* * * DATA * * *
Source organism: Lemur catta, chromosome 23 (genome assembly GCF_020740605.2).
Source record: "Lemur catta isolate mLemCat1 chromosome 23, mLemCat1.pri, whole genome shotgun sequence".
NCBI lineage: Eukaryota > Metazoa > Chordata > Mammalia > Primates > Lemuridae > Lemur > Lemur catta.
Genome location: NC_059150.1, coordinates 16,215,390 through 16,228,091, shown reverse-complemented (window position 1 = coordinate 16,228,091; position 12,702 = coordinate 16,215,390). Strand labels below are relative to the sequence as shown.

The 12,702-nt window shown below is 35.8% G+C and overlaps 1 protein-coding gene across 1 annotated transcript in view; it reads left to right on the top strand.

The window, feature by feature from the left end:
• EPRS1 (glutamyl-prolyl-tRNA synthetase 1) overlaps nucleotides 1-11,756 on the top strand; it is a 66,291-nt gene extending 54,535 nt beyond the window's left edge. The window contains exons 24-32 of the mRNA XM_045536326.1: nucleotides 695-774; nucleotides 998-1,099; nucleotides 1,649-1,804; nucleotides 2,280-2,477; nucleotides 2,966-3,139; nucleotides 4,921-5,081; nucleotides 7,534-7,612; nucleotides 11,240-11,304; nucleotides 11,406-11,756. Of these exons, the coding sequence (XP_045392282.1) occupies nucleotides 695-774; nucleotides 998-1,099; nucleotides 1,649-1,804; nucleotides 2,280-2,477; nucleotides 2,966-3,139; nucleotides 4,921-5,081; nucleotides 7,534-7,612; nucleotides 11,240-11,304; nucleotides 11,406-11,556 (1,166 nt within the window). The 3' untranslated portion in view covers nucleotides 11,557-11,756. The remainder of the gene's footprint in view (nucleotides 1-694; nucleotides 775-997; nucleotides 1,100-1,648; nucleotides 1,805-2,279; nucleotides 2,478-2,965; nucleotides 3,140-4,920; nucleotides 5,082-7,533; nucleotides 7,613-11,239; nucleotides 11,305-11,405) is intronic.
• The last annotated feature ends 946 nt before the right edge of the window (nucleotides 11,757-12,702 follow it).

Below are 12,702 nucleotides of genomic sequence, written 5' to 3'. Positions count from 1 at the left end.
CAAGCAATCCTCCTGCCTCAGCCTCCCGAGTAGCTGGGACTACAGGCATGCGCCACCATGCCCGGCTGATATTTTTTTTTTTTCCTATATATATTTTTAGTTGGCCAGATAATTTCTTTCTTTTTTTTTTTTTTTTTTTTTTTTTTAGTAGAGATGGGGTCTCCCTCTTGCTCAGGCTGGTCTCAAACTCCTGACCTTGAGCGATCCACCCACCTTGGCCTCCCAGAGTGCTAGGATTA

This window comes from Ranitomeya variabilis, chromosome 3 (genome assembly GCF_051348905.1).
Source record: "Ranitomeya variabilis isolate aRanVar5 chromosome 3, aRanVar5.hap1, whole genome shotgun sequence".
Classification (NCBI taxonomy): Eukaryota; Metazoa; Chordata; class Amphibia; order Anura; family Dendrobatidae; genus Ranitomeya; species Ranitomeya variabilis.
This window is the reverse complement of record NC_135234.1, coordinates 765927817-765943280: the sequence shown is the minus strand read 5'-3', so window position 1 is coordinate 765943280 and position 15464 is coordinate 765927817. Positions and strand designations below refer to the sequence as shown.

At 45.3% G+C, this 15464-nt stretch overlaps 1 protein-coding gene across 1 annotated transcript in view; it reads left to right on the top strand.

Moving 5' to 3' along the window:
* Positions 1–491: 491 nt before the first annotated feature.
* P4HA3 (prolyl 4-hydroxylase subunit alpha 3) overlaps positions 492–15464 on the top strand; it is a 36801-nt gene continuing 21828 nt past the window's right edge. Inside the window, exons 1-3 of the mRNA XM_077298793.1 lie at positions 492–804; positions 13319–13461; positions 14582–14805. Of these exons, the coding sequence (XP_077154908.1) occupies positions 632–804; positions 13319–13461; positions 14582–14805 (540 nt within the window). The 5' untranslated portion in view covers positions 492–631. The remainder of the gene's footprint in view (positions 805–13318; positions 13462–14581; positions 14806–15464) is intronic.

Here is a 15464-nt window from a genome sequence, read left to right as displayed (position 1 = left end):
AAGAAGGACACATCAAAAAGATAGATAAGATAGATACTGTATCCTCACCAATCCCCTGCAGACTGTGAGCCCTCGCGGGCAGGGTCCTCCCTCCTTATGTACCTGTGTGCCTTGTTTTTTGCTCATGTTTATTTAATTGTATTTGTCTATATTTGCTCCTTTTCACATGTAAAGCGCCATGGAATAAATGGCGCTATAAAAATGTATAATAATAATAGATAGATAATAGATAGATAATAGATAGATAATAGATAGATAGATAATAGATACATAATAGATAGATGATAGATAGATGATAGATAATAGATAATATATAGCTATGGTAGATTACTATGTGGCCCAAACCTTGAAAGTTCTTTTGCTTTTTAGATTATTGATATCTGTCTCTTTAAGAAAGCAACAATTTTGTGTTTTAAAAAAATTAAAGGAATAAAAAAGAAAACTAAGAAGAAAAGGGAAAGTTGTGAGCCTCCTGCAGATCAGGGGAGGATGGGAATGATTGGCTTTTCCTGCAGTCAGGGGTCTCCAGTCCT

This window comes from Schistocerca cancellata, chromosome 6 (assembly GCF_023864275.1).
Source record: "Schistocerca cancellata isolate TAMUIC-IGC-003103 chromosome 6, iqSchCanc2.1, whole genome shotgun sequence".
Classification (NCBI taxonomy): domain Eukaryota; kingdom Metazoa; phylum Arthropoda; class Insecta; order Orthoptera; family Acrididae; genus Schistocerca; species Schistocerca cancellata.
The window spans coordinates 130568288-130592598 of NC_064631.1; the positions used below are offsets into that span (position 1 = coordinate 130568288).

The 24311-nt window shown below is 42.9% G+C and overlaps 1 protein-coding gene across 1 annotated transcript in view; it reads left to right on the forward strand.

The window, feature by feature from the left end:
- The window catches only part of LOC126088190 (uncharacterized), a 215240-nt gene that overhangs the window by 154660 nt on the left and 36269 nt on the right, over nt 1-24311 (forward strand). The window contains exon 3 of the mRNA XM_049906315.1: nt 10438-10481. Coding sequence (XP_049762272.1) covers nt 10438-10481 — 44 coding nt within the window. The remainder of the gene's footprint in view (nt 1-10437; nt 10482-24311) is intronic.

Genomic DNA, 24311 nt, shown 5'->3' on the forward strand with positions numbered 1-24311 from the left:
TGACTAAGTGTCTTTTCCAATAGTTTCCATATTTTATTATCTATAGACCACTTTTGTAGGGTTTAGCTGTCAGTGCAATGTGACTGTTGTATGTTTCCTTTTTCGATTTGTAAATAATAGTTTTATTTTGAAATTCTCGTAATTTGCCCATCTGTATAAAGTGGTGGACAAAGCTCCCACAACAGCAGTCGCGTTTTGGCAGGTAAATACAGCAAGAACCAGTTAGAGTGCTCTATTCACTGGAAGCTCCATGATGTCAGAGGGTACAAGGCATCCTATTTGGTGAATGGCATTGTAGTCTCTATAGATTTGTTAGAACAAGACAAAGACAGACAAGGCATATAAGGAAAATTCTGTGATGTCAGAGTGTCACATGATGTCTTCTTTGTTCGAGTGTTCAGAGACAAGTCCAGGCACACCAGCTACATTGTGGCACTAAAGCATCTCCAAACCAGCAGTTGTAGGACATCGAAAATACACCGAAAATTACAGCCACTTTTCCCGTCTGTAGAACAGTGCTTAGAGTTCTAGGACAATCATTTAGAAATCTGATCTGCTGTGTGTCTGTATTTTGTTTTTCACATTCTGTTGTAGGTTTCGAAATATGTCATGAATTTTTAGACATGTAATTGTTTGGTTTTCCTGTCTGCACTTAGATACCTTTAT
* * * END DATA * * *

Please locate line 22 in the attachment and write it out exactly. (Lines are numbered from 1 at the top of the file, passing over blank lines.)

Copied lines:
Source record: "Schistocerca cancellata isolate TAMUIC-IGC-003103 chromosome 6, iqSchCanc2.1, whole genome shotgun sequence".